Recommended By All Good Mortgage Lenders
by Helen French
Mr. and Mrs. Roberts stared up at the house they yearned to buy. It had taken fifteen long years to save up for a deposit, and even that wasn’t quite enough until an old aunt died and coughed up a further thirty grand in inheritance. The housing market was brisk and this was the only property that met their criteria for price, size and location.
The estate agent laughed when he found them. “Falling in love, are you? Dangerous business falling for houses, but this is a particularly nice one. Come and take a look.”
They followed him into the double-fronted detached family home. Outside they’d been charmed by the curved driveway and row of trees behind it.
Inside it seemed smaller. “Cozy,” said Jeff, the estate agent. “It’s filled with natural light as you can see. Absolutely glorious in the summer.”
He waved them into each room with a cheer, saying now and then, “haven’t seen anything this lovely in years.”
Afterwards, the agent sat them down at the wooden kitchen table with his papers. “You’ll be aware,” he began, “that the main mortgage lenders and building insurance providers have developed a new tool to assess their risk on each property sold. By law, we have to give prospective buyers access to this data.”
Mr. Roberts waved the notion away. “We like the house. We don’t need to know anything else.”
Mrs. Roberts was not so sure. She placed a hand on her husband’s shoulder. “Do we really want the bank to have more knowledge about our home than we do?”
He sighed but gave in. “Very well. If only to stop my wife worrying.”
“Excellent, forewarned is forearmed, isn’t it? The good news is that there’s absolutely zero flooding in this house’s future. As you may know, the tool looks one hundred years ahead with 98 per cent accuracy.
“A few earth tremors are likely but only .5 and below – nothing to write home about and certainly less than fracking produces.
“The downstairs will suffer from minor smoke damage at some point in the next thirty years but nothing you can’t save up for – insurance won’t cover the things that will definitely happen, of course.”
“Anything else?” Mrs. Roberts asked with a smile.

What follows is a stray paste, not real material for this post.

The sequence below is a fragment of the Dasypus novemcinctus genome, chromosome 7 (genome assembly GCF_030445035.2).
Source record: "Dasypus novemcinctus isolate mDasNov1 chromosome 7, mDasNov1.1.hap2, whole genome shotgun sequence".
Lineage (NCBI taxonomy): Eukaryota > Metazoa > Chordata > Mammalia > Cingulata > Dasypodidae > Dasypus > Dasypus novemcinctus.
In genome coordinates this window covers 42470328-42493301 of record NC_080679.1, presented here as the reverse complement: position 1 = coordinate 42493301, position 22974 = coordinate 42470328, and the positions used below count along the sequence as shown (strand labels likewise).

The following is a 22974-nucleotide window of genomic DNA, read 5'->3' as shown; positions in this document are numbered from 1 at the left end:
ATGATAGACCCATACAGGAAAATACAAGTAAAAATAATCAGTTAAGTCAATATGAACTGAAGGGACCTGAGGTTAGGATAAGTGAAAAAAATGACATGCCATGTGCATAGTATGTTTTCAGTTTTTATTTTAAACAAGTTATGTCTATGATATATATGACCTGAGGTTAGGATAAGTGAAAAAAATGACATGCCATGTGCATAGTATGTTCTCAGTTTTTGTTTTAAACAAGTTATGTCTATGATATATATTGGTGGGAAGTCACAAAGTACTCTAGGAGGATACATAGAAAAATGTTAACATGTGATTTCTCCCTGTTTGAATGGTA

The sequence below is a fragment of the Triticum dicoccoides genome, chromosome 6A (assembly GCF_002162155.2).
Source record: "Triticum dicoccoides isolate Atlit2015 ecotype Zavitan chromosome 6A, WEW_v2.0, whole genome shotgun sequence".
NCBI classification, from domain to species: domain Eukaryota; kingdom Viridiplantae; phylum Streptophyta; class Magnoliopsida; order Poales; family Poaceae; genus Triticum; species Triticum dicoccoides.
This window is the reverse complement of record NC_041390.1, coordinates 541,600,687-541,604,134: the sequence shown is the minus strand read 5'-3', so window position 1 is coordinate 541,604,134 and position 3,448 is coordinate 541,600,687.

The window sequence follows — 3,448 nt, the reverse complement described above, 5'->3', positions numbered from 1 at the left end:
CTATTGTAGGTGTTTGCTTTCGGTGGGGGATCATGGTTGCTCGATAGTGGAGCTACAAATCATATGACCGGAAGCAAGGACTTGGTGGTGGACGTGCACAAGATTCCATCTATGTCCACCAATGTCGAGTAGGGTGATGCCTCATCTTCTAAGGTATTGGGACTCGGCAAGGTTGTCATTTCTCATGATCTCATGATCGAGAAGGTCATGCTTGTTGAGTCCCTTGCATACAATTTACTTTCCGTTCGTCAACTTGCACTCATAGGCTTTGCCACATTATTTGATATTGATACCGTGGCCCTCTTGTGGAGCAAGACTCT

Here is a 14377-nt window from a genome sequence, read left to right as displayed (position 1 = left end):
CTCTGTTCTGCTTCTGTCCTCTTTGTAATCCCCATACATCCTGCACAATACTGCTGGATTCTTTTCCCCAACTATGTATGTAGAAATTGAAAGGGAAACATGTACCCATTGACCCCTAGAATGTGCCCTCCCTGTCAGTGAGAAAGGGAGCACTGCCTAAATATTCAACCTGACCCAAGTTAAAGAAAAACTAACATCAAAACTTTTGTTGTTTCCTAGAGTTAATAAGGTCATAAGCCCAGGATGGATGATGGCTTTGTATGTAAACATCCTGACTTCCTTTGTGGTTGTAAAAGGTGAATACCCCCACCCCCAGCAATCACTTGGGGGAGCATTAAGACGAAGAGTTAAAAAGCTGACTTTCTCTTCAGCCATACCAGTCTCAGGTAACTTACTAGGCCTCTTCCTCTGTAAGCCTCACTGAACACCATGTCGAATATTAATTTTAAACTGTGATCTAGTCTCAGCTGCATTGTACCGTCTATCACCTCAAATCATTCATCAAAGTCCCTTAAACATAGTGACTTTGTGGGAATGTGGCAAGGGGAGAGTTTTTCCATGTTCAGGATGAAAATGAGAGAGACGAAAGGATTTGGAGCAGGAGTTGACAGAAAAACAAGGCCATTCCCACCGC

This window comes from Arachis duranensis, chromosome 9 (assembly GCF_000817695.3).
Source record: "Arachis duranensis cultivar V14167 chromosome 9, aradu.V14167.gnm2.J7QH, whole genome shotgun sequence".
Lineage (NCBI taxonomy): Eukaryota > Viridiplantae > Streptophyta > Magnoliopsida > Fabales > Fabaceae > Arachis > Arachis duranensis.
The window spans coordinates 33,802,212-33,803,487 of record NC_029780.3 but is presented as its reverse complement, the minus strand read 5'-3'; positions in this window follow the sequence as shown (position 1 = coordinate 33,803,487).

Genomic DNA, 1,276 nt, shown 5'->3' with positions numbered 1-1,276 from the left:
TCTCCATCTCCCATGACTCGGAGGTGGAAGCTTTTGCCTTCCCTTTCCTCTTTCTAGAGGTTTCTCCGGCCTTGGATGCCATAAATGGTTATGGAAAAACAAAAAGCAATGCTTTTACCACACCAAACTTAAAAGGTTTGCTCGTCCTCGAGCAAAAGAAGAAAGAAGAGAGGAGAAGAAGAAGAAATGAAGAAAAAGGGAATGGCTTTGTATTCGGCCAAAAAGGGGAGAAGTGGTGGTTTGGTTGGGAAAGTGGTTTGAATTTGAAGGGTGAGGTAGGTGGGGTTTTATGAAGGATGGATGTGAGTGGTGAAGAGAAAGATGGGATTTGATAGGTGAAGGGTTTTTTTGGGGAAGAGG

“Nothing else to threaten the building. Naturally, there are a number of deaths predicted – all quite standard in a house this size over that sort of period.” He shut his documents folder as if that were it, case closed.
“That’s all well and good,” said Mr. Roberts. “But could you tell us more about these, um, these deaths?”
“They won’t affect the insurance premiums,” Jeff replied.
“Nevertheless…” said Mrs. Roberts. “If you have the information and we are entitled to it then you may as well share. It’ll come out through the lawyers otherwise.”
“Alrighty then. Best to do things without those legal folk when possible, isn’t that so?” He paused to reopen the document folder, his face falling as his gaze landed on the paper again. “A small number of deaths as I said. Two in the age 70-90 region, which will of course have no bearing on the resale value of the house. One murder of a middle-aged adult. There is one child death – maybe four or five years old, they couldn’t quite pin down the age or era – but no haunting predicted. All good really.”
Mr. Roberts had a furious coughing attack. “All good? Sounds awful.”
“A child?” his wife asked. “Oh. Oh dear. We want to start a family.”
“We don’t have to have children,” Mr. Roberts suggested.
“What?” she asked, appalled. “We want a large family, don’t we?”
She ignored him and stared at Jeff. “We could live here until our child is three years old and then move out for a few years. They’d survive.”
Jeff shrugged. “What you do won’t change anything. If the tragedy is related to your family, nothing you choose to do will avert it. If not, it’s a waste of time worrying about it.”
Her eyes filled with tears. “Then we can’t live here.”
It was her husband’s turn to place a hand on her shoulder. “Darling, they do these reports on every house. People die all the time. They couldn’t even pin down the date. Shouldn’t you be more worried about the murder?”
Her mouth fell open. “I know for a fact I’m not going to murder anyone and you love me too much to kill me, so that’s not even a concern!”
The estate agent laughed softly. “Look, this tool was created by the insurance men. Suits and brains, trying to reduce their costs. You can’t avoid what’s going to happen to you, so buy or don’t buy. The report won’t change and nor will you.”
Mrs. Roberts leant over the table and clasped his hands: “Please, you can run the report again. Double check. Ask for more information.”
He removed her fingers one by one. “That’s not how it works,” Jeff said with a sniff. “It’s a covenant between building spirits and insurance men. They run the spell, they get the info, then it’s set down in ink and blood. There’s never been a rerun yet. Nearly everything predicted has come to pass. 98 per cent success rate.”
He deposited both Roberts back outside with a stark warning. “If you don’t make an offer soon, someone else will. A house with only four deaths in a hundred-year period? They’ll fight over it!”
Mrs. Roberts didn’t know what to say once she was left alone with her husband. A possible death versus a definite home. How could she choose?
“Something else will come up, dear,” he said. “It’s not like we’re in a hurry.”
“Of course we’re in a bloody hurry,” said Mrs. Roberts, furious at his indifference. The house meant the world. Her future child more so. This was their dream!
She’d end up killing him if he wasn’t careful…